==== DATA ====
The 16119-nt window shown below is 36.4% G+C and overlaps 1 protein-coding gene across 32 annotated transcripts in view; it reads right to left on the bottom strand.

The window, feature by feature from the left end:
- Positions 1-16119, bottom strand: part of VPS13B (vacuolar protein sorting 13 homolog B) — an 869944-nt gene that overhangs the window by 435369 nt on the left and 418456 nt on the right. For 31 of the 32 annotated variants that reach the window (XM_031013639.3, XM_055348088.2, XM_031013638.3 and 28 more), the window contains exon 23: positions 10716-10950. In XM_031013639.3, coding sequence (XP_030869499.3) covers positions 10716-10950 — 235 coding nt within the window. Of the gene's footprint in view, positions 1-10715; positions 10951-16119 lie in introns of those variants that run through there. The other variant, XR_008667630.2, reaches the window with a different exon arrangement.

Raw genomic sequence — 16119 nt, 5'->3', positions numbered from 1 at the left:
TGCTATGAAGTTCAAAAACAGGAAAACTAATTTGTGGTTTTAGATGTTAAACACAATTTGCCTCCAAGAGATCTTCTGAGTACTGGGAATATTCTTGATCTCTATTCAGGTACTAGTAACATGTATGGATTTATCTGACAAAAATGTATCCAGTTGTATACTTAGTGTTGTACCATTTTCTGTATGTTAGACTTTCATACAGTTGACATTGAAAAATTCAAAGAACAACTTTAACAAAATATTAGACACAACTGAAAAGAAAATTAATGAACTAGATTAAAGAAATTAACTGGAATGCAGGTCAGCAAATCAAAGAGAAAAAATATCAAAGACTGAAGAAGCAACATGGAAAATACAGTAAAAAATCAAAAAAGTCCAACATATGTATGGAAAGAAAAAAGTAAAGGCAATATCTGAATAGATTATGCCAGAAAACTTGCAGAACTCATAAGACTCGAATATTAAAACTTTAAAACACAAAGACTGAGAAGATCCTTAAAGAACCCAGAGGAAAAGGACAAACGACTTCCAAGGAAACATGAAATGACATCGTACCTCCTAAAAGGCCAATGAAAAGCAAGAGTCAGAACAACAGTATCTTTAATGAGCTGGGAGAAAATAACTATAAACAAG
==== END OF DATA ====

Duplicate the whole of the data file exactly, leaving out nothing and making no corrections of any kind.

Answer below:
The 16119-nt window shown below is 36.4% G+C and overlaps 1 protein-coding gene across 32 annotated transcripts in view; it reads right to left on the bottom strand.

The window, feature by feature from the left end:
- Positions 1-16119, bottom strand: part of VPS13B (vacuolar protein sorting 13 homolog B) — an 869944-nt gene that overhangs the window by 435369 nt on the left and 418456 nt on the right. For 31 of the 32 annotated variants that reach the window (XM_031013639.3, XM_055348088.2, XM_031013638.3 and 28 more), the window contains exon 23: positions 10716-10950. In XM_031013639.3, coding sequence (XP_030869499.3) covers positions 10716-10950 — 235 coding nt within the window. Of the gene's footprint in view, positions 1-10715; positions 10951-16119 lie in introns of those variants that run through there. The other variant, XR_008667630.2, reaches the window with a different exon arrangement.

Raw genomic sequence — 16119 nt, 5'->3', positions numbered from 1 at the left:
TGCTATGAAGTTCAAAAACAGGAAAACTAATTTGTGGTTTTAGATGTTAAACACAATTTGCCTCCAAGAGATCTTCTGAGTACTGGGAATATTCTTGATCTCTATTCAGGTACTAGTAACATGTATGGATTTATCTGACAAAAATGTATCCAGTTGTATACTTAGTGTTGTACCATTTTCTGTATGTTAGACTTTCATACAGTTGACATTGAAAAATTCAAAGAACAACTTTAACAAAATATTAGACACAACTGAAAAGAAAATTAATGAACTAGATTAAAGAAATTAACTGGAATGCAGGTCAGCAAATCAAAGAGAAAAAATATCAAAGACTGAAGAAGCAACATGGAAAATACAGTAAAAAATCAAAAAAGTCCAACATATGTATGGAAAGAAAAAAGTAAAGGCAATATCTGAATAGATTATGCCAGAAAACTTGCAGAACTCATAAGACTCGAATATTAAAACTTTAAAACACAAAGACTGAGAAGATCCTTAAAGAACCCAGAGGAAAAGGACAAACGACTTCCAAGGAAACATGAAATGACATCGTACCTCCTAAAAGGCCAATGAAAAGCAAGAGTCAGAACAACAGTATCTTTAATGAGCTGGGAGAAAATAACTATAAACAAG